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Rive Roshan Creates Objects Of Visual Wonder

Rive Roshan is a design practice working across many mediums questioning the perceived difference between art and design.

The apple didn’t fall too far from the tree for multidisciplinary designers and partners Ruben de la Rive Box and Golnar Roshan, who both grew up with fathers who were designers. Golnar in an Australian-Iranian household and Ruben in the Netherlands. Many years and two university degrees later (Golnar studied Visual Communication and International Studies at UTS and Ruben Interaction Design at the KKU University of the Arts, Utrecht) they met working for Marcel Wanders in Amsterdam.

Here, they set up a graphics department with the intention to bridge the interior and product teams. “That’s where we started to develop our multidisciplinary view of design and started to apply our thinking to objects, spaces and surfaces,” says Ruben. Next came London, where Golnar began working for Tord Boontje on projects for Moroso and Swarovski, among others. Ruben joined Tom Dixon’s studio and worked closely with Tom himself. In addition to working with some of the most globally reputable designers, this period gave them the opportunity to deepen their knowledge and understanding of the entrepreneurial side of running a studio.

“After working for some of the most renowned designers and clients of the industry to bring their visions to life we felt the urge to give presence to our own voices through our work,” says Golnar. Living in London at the time, amidst the cities’ inimitable creative buzz, Rive Roshan launched its first pieces in 2014.

In addition to bouncing between various design disciplines, and using methods of one to inspire the design thinking of another, their work ultimately seeks to experiment in the intersection between art and design.

“A great artwork is something you can experience once and it can stay with you for a lifetime,” says Golnar. “You don’t have to own it to keep it with you forever.” A great piece of design, however, she says can be great because of how easily it is incorporated into daily life and rituals: “You can choose to own it or make use of it in your daily life”. Playfully challenging the opposing notions, Golnar and Ruben create art that is functional, or, design objects that incite an emotional or contemplative response. “Why shouldn’t the objects we use and the spaces we experience make us feel or think as well? This is how we approach our work,” she adds.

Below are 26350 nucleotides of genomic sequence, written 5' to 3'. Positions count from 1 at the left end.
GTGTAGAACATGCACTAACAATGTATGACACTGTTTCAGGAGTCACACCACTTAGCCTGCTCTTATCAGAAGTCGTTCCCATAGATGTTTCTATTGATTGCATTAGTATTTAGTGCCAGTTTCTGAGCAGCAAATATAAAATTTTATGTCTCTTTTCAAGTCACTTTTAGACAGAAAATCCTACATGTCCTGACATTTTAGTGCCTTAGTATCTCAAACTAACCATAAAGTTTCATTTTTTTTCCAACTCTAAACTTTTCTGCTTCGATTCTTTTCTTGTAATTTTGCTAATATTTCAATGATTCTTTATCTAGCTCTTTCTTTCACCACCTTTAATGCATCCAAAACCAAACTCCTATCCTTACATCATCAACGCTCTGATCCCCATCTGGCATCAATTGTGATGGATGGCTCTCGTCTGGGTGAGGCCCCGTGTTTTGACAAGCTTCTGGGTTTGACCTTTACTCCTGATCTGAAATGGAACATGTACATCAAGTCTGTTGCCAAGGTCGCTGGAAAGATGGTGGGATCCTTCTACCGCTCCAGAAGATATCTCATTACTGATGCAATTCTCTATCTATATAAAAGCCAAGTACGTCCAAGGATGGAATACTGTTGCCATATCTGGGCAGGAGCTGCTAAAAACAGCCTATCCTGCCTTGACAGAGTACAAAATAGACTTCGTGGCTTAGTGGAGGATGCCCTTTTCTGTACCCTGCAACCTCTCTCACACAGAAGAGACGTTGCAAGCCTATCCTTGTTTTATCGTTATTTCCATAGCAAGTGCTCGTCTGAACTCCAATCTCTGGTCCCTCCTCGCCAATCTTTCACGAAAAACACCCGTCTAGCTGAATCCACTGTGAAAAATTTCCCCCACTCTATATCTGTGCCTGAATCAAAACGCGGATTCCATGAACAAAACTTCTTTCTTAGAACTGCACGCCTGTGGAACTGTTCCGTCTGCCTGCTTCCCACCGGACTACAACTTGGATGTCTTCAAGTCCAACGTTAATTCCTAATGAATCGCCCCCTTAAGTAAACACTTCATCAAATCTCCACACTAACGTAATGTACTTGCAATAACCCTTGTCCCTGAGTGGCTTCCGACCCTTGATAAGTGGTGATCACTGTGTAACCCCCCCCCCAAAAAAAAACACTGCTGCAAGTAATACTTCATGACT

The idea that beauty equals vanity is similarly called in to question in the work of Rive Roshan. As Ruben notes, from the beginning a designer is taught that aesthetic is second to functionality – form follows function. “You are traditionally taught to engineer the most optimal answer to a problem,” he says. Like art, much of Rive Roshan’s work offers personal expression (theirs) as function, to be appreciated – or not. “That gradient between expression and function intrigues us,” says Ruben.

Visually, as opposed to conceptually, Rive Roshan’s projects and commissions are recognised for their imaginative and playful use of colour and visual interference through material. The Colour Shift Panels and Trichroic Table are two of their most well-known pieces and have recently been adapted for an installation in the new SKP department store in Beijing for a collaboration with the Korean brand Gentle Monster. Rive Roshan has also have also collaborated on projects for Acne Studios, Rimowa and Jil Sander.

Recently, Golnar and Ruben were asked to collaborate on a series of carpets for Moooi. From a series of options presented the Trichroic design was one of two selected. This came as no surprise to the duo given it is one of their most well-loved designs. But what was surprising, says Ruben, was the green light on the Fluid designs: “they were simply inspired by the water in front of our studio, photographed from the front door.”

In 2019 for Dutch Design Week, Rive Roshan presented an exhibition, Stilled Life, to bring together a selection of their ideas and collaborations into the one space. “We wanted to create an immersive space that would create a stillness in people, through subtly stimulating all senses,” says Ruben.

Looking towards the future, the grand plan for Rive Roshan, for Ruben and Golnar is jarringly modest in contrast to their detailed and complex designs. It is simply to build a body of work that aptly represents their interests. Furthermore to continue to build a healthy practice that provides them with the opportunity, as Golnar says, to develop and experiment, sell and distribute.

Rive Roshan

Photography by Dunja Opalko

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